Live: Peter Bjorn and John Temporarily Banish Swine Flu at the Music Hall of Williamsburg
Even before the house lights had come back on at the end of Chairlift's opening set, someone in the crowd was whistling the melody from "Young Folks." Years later, the song is still endearing, and so is the band. Since "Young Folks," Peter Bjorn and John have released a neat instrumental album, been sampled, and then befriended, by Kanye West, and won the equivalent of a Grammy in their native Sweden. But their presentation is as casual as ever: when the stage went dark again, it revealed a black light backdrop with the band's name written at the top in their favorite scribble-font; below that, the word "Backdrop" repeated like wallpaper. The screen printed T-shirts for sale in the lobby read "Peter Bjorn and John T-Shirt." Guitarist Peter Moren took to the stage in a swanky blazer, followed by bassist Bjorn Yttling (in a leather jacket), and drummer John Eriksson (in a hula hoop of some sort, among other things). Thus appointed, the band kicked off a set in which even their most immature tunes were updated with startling verve and grandeur.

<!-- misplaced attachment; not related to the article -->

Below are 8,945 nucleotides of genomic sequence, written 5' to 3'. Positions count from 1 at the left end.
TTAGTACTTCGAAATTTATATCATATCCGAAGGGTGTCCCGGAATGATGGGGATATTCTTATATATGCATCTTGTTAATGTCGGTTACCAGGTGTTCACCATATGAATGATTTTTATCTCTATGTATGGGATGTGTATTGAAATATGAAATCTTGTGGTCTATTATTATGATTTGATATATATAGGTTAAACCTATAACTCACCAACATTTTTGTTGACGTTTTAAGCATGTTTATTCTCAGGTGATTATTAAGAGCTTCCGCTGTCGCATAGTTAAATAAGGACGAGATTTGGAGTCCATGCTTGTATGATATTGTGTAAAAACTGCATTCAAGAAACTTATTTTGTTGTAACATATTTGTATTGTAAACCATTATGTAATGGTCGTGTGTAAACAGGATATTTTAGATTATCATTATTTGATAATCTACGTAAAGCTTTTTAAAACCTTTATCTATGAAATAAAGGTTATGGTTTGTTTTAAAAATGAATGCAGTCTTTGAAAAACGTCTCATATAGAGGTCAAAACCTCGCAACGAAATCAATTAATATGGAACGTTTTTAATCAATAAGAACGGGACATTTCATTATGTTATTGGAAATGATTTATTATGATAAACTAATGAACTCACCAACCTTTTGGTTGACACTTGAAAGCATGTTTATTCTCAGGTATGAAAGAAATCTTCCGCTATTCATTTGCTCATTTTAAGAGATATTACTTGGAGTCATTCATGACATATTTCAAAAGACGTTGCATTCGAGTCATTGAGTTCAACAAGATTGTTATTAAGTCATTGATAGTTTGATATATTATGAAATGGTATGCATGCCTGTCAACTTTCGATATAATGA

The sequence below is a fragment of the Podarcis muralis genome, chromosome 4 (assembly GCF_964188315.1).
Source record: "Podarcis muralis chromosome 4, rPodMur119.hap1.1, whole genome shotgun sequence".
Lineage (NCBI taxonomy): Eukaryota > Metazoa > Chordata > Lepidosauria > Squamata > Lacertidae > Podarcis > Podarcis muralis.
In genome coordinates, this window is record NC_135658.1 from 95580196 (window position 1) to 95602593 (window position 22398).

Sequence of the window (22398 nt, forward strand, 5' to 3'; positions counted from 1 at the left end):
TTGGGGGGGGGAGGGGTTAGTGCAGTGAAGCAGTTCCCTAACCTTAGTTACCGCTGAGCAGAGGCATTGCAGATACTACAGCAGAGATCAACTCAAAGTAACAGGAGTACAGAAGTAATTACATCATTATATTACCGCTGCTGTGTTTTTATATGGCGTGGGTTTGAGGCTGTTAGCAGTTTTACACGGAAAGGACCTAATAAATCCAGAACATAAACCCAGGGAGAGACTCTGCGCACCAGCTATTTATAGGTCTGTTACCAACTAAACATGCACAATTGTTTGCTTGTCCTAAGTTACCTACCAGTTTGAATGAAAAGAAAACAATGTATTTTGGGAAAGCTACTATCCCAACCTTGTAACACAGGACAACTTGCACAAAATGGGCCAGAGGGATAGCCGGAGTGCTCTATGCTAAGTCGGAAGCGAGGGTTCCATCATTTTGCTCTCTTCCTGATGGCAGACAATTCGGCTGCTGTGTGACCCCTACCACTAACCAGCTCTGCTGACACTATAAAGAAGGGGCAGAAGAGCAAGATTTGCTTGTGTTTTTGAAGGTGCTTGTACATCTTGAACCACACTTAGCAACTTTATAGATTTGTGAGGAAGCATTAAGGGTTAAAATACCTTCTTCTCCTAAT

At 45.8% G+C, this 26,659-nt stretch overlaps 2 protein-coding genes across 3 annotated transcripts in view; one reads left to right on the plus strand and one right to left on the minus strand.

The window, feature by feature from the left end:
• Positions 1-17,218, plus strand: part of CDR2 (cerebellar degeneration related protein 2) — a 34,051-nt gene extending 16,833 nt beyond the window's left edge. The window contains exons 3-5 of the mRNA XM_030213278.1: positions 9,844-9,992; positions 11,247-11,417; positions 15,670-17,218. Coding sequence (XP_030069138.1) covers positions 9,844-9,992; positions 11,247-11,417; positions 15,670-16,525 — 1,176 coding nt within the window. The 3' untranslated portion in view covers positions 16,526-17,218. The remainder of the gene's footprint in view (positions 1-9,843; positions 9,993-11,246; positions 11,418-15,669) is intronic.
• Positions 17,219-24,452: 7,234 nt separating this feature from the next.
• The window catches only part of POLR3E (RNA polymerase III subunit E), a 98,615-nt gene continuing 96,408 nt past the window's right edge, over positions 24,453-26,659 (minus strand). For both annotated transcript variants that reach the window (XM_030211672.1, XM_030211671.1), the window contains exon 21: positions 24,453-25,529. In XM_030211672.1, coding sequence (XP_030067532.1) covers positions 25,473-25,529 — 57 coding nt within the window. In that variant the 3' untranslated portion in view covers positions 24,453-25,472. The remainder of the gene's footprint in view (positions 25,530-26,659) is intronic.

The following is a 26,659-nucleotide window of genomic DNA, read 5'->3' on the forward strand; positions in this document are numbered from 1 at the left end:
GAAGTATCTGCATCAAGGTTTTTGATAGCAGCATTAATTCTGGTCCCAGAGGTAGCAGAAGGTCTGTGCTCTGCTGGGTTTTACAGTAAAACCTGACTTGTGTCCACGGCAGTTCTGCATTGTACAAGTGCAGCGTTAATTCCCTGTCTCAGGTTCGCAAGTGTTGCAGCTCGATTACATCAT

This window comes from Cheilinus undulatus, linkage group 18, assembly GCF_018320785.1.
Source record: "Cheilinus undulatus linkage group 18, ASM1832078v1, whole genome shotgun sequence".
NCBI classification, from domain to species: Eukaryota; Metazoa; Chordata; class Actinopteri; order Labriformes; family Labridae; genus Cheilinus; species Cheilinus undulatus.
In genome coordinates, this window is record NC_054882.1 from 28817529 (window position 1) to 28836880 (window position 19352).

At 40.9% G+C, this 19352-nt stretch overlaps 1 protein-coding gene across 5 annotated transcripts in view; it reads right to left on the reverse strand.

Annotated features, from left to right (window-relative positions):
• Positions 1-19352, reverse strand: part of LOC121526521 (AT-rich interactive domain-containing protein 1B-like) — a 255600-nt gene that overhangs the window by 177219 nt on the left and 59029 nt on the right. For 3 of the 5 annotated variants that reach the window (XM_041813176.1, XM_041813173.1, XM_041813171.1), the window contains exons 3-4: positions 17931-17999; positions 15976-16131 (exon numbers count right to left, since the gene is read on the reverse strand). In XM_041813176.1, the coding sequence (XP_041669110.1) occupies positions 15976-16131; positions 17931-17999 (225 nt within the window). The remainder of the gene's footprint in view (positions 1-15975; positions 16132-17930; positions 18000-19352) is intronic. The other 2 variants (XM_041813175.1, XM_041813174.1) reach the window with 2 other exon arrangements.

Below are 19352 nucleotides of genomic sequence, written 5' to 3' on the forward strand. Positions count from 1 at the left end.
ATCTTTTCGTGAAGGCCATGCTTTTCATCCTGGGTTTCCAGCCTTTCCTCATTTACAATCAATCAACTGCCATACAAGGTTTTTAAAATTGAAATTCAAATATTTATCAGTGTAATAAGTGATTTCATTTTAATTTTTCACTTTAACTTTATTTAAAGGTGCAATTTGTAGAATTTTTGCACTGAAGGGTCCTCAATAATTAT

Foremost among these was "Living Thing," which turned into an energetic cross between "Not Fade Away" and "The Lion Sleeps Tonight." Second place goes to "Object Of My Affections," if only because of its audience participation segment, which somehow actually had everyone clapping on the correct beats. "Young Folks" didn't fare nearly as well; ever heard several hundred people try to whistle in unison?
"Lay It Down" drew some cheers with unruly lines like "Shut the fuck up, boy/You're starting to piss me off." But it wasn't a fight song, or at least not a serious one -- it was a party anthem, the sort of drunken spat between friends that gets worked out the next morning over hangovers and cold Pop-Tarts. Carpe diem, kids; even the worst memories from the best years of your life are worth holding onto. The carefree escapism of outings like this are precisely why everyone cares so much about this band: funny accents, glittery streamers glued to the instruments, and pretty soon swine flu just evaporates into the two girls dancing up front wearing skimpy pink piggy outfits and surgical masks.
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